If a dictator wants to avoid a nationwide revolution, then he should unleash a free enterprise system. This is the message that North Korean supreme leader Kim Jong-un is beginning to understand. Unlike other dictators around the world, like Zimbabwean President Robert Mugabe or Venezuelan President Nicolas Maduro, who have clamped down on free markets, the younger Kim is starting to open them up.
According to The New York Times, a growing number of marketplaces are emerging across the country ever since he took over from his father five years ago. Everything from a construction boom occurring in the nation’s capital of Pyongyang to entrepreneurs launching new businesses, competition is popping up everywhere.
North Korean businesses are producing a wide array of goods: cigarettes, cooking oil, cosmetics, socks, noodles and much more. Solar panels are viewed as middle-class status symbols. Three million people are cellphone subscribers. Domestic industries are thriving so much that they are beginning to take considerable market share from Chinese companies.
Citing a study by the Korea Institute for National Unification in Seoul, the newspaper reported that the number of state-approved markets has doubled since 2010 to 440. This is having an impact on labor markets as approximately 1.1 million people are now working as managers or retailers in these markets.
Economic growth became the government’s top policy objective in 2013, and this so-called gamble paid off in just two years. North Korea now resembles China in the 1980s and 1990s, when the impoverished nation gradually turned to capitalism.
The Economist first touched upon the rising shift in culture two years ago:
This growing segment of the population is already visible on Pyongyang’s streets as young women shrug off dowdy outfits for fitted jackets, bolder colors, and sunglasses (long the mark of female villains in North Korean films). Coats with a discreet Burberry pattern on the lining are popular. One North Korean in her 30s was recently sporting a large diamanté Chanel brooch directly above her obligatory pin of the Kim rulers. A woman was even spotted carrying a tiny pet dog in her designer handbag—a sight common enough in Tokyo or Seoul but improbable in Pyongyang even five years ago. High heels have appeared, some in leopard print or silver.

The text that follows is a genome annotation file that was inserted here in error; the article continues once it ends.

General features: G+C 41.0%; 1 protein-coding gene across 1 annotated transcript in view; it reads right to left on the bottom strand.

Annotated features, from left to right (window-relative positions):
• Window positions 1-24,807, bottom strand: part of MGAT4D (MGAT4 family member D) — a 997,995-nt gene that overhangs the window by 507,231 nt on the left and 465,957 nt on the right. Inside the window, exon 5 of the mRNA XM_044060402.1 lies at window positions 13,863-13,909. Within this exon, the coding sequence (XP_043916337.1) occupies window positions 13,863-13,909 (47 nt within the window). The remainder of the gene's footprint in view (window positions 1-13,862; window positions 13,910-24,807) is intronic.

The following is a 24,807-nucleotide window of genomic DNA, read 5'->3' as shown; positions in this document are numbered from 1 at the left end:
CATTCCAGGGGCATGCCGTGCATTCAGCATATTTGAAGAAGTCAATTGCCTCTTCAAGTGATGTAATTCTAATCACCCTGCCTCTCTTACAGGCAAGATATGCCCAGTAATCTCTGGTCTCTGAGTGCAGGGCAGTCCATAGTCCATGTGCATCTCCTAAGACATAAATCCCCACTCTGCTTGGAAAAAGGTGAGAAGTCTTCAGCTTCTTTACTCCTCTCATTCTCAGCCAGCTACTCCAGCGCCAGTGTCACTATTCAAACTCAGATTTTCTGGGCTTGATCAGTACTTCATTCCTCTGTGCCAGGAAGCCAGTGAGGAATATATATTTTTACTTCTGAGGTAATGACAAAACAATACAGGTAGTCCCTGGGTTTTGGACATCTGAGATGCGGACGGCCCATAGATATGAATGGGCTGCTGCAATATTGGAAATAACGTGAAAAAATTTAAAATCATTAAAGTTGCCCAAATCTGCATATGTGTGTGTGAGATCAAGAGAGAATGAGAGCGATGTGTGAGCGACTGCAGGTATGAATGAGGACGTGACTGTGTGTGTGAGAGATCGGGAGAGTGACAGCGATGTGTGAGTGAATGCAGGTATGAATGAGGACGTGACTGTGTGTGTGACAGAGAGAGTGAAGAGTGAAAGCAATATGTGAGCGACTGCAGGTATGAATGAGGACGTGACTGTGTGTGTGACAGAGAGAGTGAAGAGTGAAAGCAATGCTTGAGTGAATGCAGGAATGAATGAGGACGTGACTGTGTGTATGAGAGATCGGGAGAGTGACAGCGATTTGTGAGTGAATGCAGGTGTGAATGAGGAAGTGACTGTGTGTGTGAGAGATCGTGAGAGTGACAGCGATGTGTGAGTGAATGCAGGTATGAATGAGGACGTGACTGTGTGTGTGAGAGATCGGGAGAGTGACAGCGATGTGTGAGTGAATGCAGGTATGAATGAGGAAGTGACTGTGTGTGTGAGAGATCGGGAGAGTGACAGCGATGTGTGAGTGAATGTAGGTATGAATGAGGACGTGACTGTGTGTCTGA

Kim ostensibly doesn’t want to refer to this increasing success as part of market-oriented reforms. He prefers to call it “economic management in our own style.”
It is believed that Kim being exposed to the West’s wealth at an early age is contributing to the adoption of markets. Reportedly, Kim attended private schools in Switzerland under a different name, and during his time he would see an incredible standard of living for even low-income Swiss residents.
Even without an extensive education into how markets work, he may grasp its success at a basic level.
It doesn’t matter what he calls his economic system or how much he comprehends economics. Kim will soon learn that free market economist Milton Friedman was right when he said:
So that the record of history is absolutely crystal clear. That there is no alternative way, so far discovered, of improving the lot of the ordinary people that can hold a candle to the productive activities that are unleashed by a free enterprise system.
The government still rules with an iron fist and maintains a stranglehold on its population. Kim hasn’t deviated from his father’s policies of executions, draconian laws, and prison camps. Citizens are still trying to flee the country and prison conditions remain dreadful. Torture, beatings, and rape are commonplace, oftentimes just for consuming mice, worms or wastewater if inmates’ meals were eliminated for breaking a rule. It remains unclear if Kim will ever minimize these horrific measures imposed by leaders of the past.
At a time when there is heightened hostility between North Korea and the rest of the world, President Donald Trump could help the young dictator steer the country in the right direction. Trump could begin by removing sanctions and encouraging a better relationship between the North and the South.
An economic miracle happened soon after the fall of Nazi Germany. An economic miracle unfolded in Vietnam following the fall of communism. An economic miracle propelled China into having the second-largest economy in the world.
Could the same ensue in North Korea? If Coca-Cola can thrive on the side streets of Pyongyang, then anything is possible.